Long Noncoding RNAs-LET Behave as a Noncoding Signature for Early-Onset Menarche and Late-Onset Menopause in Breast Cancer Patients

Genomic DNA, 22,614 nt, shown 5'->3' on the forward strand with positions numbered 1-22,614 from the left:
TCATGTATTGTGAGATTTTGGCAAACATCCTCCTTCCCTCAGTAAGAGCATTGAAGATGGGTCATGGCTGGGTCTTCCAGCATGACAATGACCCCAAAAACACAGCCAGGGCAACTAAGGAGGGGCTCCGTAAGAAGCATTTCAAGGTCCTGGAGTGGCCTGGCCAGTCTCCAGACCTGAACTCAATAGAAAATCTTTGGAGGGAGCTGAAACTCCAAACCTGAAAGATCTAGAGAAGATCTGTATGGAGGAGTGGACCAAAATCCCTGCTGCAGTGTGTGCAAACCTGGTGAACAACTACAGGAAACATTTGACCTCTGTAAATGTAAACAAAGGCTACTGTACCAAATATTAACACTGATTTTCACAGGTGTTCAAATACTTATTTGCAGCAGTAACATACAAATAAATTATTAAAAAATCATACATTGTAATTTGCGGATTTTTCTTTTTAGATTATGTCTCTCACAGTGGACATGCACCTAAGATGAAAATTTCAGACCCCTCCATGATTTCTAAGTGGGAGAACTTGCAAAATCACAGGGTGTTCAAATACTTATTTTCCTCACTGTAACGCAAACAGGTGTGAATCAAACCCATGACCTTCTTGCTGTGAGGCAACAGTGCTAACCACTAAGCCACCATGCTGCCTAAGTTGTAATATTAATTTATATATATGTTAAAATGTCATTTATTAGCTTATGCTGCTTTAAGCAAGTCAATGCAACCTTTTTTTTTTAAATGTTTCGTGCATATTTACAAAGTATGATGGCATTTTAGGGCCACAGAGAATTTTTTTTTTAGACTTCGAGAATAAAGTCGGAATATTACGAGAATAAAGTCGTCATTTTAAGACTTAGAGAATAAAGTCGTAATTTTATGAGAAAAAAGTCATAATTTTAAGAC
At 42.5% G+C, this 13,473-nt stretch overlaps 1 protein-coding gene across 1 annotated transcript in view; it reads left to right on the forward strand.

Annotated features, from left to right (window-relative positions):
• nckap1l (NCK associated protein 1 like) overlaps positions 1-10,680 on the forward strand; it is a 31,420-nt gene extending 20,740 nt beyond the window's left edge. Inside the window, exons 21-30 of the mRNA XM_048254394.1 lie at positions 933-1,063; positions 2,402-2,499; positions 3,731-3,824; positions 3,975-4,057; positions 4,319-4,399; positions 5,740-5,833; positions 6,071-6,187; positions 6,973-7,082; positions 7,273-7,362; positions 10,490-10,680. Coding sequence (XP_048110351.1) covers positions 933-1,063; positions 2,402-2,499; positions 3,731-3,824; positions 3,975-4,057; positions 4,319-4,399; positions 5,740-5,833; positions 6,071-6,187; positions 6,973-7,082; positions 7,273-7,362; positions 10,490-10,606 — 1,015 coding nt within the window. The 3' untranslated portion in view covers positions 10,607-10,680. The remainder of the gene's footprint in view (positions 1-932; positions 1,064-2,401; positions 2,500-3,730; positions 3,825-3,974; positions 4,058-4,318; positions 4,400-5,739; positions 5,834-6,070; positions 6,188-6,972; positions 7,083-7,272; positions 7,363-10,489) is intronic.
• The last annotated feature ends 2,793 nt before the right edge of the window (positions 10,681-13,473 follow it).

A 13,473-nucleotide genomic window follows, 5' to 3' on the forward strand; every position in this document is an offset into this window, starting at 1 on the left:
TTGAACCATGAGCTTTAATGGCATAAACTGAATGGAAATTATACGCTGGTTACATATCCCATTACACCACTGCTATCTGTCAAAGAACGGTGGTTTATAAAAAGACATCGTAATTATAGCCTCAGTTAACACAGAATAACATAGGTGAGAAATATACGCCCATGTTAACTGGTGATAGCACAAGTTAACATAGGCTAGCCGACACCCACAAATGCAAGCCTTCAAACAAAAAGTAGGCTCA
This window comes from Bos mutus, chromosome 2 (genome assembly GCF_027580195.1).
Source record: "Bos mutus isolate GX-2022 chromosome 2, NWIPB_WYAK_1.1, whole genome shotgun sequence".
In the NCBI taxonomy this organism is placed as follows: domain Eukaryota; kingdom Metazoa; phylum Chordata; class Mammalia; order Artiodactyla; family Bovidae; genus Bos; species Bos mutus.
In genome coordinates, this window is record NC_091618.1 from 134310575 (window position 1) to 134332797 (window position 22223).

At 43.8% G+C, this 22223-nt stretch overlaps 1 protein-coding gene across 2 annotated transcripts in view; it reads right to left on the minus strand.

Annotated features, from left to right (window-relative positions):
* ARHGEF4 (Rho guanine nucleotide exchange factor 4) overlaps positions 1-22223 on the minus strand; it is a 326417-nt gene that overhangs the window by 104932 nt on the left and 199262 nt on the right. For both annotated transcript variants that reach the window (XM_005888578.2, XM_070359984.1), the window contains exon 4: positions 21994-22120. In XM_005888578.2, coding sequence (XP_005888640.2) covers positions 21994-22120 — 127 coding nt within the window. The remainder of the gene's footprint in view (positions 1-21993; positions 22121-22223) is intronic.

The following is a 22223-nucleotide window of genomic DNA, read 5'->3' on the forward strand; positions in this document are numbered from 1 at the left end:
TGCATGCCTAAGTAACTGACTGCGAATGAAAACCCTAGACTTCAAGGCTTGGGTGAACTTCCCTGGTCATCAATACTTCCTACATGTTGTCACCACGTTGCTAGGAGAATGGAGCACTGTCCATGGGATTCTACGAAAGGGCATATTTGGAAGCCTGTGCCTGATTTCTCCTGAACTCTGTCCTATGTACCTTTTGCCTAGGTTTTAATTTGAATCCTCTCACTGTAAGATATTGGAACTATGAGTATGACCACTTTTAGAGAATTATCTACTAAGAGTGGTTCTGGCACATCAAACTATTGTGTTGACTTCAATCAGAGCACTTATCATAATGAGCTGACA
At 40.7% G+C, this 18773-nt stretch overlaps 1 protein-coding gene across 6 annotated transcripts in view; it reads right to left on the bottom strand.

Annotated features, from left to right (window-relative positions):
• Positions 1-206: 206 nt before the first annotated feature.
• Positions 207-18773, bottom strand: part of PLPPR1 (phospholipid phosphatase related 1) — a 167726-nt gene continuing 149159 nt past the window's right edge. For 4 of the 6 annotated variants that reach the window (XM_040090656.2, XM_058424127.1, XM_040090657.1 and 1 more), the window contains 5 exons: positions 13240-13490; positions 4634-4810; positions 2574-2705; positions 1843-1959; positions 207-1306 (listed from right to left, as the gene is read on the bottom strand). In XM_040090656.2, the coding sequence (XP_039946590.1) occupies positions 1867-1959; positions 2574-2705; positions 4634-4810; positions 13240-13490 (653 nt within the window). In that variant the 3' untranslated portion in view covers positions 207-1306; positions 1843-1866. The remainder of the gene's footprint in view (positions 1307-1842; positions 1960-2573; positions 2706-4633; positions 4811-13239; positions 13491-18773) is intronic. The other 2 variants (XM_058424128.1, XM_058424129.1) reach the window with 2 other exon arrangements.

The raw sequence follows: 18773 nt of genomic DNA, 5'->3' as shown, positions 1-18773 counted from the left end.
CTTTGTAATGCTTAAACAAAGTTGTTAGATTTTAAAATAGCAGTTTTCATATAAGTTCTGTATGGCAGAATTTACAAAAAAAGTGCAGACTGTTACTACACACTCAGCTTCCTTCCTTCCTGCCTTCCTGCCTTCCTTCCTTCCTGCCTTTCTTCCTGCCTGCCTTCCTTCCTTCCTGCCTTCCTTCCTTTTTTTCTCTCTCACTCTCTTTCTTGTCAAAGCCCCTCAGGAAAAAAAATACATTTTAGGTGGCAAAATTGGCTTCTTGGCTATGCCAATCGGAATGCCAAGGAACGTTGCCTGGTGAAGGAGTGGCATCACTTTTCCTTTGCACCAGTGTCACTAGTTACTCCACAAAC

AbstractBackground: Breast cancer (BC) as a major cause of cancer-related death in women shows a very complex molecular and clinical phenotype, which has reduced the effectiveness of medical interventions. Evidence suggests that long noncoding RNAs (lncRNAs) are responsible for an important part of this complexity. This study aims to assess the expression and clinical implication of lncRNA LET in the pathobiology of BC. Materials and Methods: Quantitative real-time polymerase chain reaction was used to measure the expression of lncRNA-LET in breast tumors and adjacent normal-appearing tissues from 4 BC patients, as well as normal mammary tissues. Moreover, a bioinformatics approach was applied to uncover the potential lncRNA-LET-mediated sponge regulatory network as LET/miRNA/mRNA crosstalk. Results: Our study revealed that lncRNA-LET was significantly down-expressed not only in breast tumors but also in normal appearing breast tissues samples from BC subjects compared with true normal breast tissues obtained from healthy women. The low level of lncRNA-LET was meaningfully associated with early-onset menarche (≤13 years) and late-onset menopause (≥50) in patients. Moreover, the bioinformatics analyses support that lncRNA-LET could function as a tumor suppressor miRNA sponge. Conclusion: The results indicate that normal appearing breast tissues can undergo tumor-related molecular changes. Furthermore, they reveal the potential role of the dysregulation in LET-mediated ceRNA network in the pathophysiology of BC.
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